Horse_ebooks

Horse_ebooks

Part of a series on Novelty Twitter Accounts. [View Related Entries]

Updated Sep 24, 2013 at 02:01PM EDT by Brad.

Added Nov 03, 2011 at 11:56PM EDT by Austin.

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About

Horse_ebooks is a novelty Twitter account that spams seemingly nonsensical excerpts from equine ebooks.

Origin

@Horse_ebooks[1] is the companion Twitter account for Horse-Ebooks.com[2], an ebook store that is part of the e-Library Network.[3] The network hosts between 170 and 197 other ebook sites with similar Twitter accounts. Owned by Alexei Kuznetzsov, the Horse eBooks site was registered on November 26th, 2009 and the Twitter handle was registered on August 5th, 2010. One of the earliest documented and shared tweets was made on February 6th, 2011 (shown below).




As of October 2012, the account has made 16,148 tweets and has more than 120,000 followers. The account is known for interspersing spam links with phrases from the books, receiving hundreds of retweets and favorites for many of its fragmented messages.[6]

Spread

One of the first websites to pick up on the @Horse_ebooks account was Something Awful[4], where a compilation article of @Horse_ebooks’ tweets was featured on the site’s frontpage on April 12th, 2011. The article was part of a series called Twitter Tuesday[5], which also featured tweets from other ebooks accounts run by Kuznetzsov’s network including @DogsEbooks, @School_Ebooks and @MuscleEbooks. However, as of October 2012, many of these accounts are now suspended. The same month, a Facebook fan page[20] was created, reposting many of the tweets. As of October 2012, it has nearly 10,000 likes. On September 6th, 2011, the first fan blog was created, horse_ebooks fanfics[13], which publishes 100+ word fanfiction stories based on the tweets.



Named the best Twitter of 2011 by pop culture site UGO Entertainment[10], the account lay relatively unnoticed by the media until November 2011, when it was covered by the Daily Dot[7], Buzzfeed[8], and Title Magazine[9], who published a critical analysis of why people enjoy retweeting the nonsense snippets. In December, graphic designer Burton Durand from Lafayette, LA began reinterpreting the tweets in comics[14], some of which were featured on the New York Times Bits blog[12] and Buzzfeed.[19] A chronicle of the spambot’s history was published on Splitsider[11] on January 9th, 2012. In May 2012, a Lorem Ipsum generator[23] was launched, taking all of the text from @Horse_ebooks’ tweets.

Controversy

On September 14th, 2011, the @Horse_ebooks tweets suddenly switched from being made via Horse ebooks to via web. After this change, the amount of tweets increased as did the pool of source material for them. Instead of just being taken from ebooks about horses, the tweets were coming from searchable ebooks across all genres. Several blogs[15][16] argued that the website had been hacked by a real person and had lost its humor, but it did not affect the account’s followers or interactions.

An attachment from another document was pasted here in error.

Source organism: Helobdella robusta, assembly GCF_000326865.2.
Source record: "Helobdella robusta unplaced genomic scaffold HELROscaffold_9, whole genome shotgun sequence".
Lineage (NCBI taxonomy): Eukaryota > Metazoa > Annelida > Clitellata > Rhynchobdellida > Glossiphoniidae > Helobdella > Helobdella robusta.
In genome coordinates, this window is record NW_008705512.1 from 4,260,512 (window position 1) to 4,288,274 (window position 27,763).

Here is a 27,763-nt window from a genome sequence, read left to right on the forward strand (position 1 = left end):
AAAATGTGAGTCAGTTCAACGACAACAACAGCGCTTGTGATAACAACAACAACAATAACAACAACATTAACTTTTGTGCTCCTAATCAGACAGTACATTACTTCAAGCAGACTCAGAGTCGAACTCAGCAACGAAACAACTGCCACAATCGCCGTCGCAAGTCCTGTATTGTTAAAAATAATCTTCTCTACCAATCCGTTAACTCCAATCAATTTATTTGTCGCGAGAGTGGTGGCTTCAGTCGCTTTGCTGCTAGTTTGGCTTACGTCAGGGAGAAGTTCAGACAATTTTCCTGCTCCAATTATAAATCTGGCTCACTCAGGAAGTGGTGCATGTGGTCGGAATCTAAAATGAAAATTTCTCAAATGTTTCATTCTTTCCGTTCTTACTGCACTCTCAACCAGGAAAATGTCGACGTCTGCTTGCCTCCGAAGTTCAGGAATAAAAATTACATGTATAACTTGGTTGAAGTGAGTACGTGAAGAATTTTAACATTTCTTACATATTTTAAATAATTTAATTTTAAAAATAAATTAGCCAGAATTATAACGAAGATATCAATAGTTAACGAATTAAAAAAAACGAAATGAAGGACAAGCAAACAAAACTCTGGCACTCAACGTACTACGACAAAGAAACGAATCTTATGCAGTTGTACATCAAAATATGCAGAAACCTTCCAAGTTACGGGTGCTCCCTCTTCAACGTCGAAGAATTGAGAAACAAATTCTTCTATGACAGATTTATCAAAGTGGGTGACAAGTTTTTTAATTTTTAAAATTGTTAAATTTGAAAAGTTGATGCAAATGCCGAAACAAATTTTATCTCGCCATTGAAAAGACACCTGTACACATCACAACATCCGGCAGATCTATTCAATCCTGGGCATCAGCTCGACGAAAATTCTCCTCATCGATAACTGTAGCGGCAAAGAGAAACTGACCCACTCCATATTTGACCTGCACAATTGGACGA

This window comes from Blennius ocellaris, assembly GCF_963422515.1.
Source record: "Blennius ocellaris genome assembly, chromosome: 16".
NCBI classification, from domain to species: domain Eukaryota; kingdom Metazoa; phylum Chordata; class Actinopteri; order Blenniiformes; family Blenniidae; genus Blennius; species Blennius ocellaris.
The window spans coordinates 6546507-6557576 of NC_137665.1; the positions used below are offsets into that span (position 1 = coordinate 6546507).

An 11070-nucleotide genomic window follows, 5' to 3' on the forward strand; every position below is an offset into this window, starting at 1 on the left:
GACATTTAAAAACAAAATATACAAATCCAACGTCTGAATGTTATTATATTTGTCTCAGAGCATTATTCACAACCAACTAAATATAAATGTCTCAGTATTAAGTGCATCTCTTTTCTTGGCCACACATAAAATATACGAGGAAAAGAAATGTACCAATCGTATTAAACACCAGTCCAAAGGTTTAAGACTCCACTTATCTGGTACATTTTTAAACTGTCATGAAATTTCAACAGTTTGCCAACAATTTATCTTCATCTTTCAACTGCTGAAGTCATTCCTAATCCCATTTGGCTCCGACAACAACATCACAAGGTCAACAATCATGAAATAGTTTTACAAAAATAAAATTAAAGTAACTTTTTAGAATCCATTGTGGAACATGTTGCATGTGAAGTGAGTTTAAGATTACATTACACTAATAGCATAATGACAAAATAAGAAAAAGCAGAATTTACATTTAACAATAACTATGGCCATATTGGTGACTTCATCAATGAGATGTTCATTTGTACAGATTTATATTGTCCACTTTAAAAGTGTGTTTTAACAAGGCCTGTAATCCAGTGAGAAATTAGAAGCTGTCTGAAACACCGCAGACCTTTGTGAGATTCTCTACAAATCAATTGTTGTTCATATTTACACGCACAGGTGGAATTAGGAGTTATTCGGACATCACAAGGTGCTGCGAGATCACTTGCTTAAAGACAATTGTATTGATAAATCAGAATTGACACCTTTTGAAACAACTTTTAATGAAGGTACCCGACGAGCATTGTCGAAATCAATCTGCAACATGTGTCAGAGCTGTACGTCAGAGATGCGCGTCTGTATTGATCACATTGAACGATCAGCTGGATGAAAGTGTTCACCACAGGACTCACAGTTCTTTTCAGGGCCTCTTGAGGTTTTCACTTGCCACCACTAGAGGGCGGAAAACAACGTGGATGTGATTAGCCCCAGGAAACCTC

Identity

In February 2012, Gawker writer Adrian Chen[17] published an account of the process he took to find the truth behind the account. The name and address of the domain owner, Alexei Kuznetzsov was deemed a fake by a Russian fan on Twitter. After a domain search, Chen found the Cyrillic version of his name, Алексей Кузнецов, through which he found a Facebook profile, a profile on a Russian social network, VKontakte and his portfolio site[18], which uses a stylized version of the @Horse_ebooks avatar as its logo. Though Kuznetzsov never responded to Chen’s emails, a client of Kuznetsov’s described him as “a genuinely nice guy, humble [and] a gentle spirit.”



Horse e-Posters

On October 24th, 2012, Atlanta, GA based artist Tim Lampe launched Horse e-Posters[21], posting 14 posters he had made turning the nonsensical tweets into high-brow art. Inspired by vintage book covers, Lampe began sketching the tweets to share with his coworkers but soon involved into painting larger pieces after he began seeking out a new side project.[22]



Bear Stearns Bravo Project

On September 24th, @Horse_ebooks tweeted a link to a Pronunciation Book YouTube video featuring a promotion for a choose-your-own-adventure video art project titled “Bear Sterns Bravo”[24] (shown below).




On the same day, the New Yorker[29] published an article reporting that the @Horse_ebooks founder had outed himself as BuzzFeed creative director Jacob Bakkila in order to promote the art project. The article also reported that the Bears Stearns Bravo project formed as a collaboration between Bakkila and the Pronunciation Book founder Thomas Bender, who previously held the position of vice president of product development at the how-to video site Howcast. Meanwhile, the Internet news sites Gawker,[25] UpRoxx,[26] Daily Beast[27] and the New York Times Bits[28] blog published articles about the art project.



Twitter Feed




Search Interest

Search for Horse_ebooks began picking up in September 2011 and has been steadily rising.



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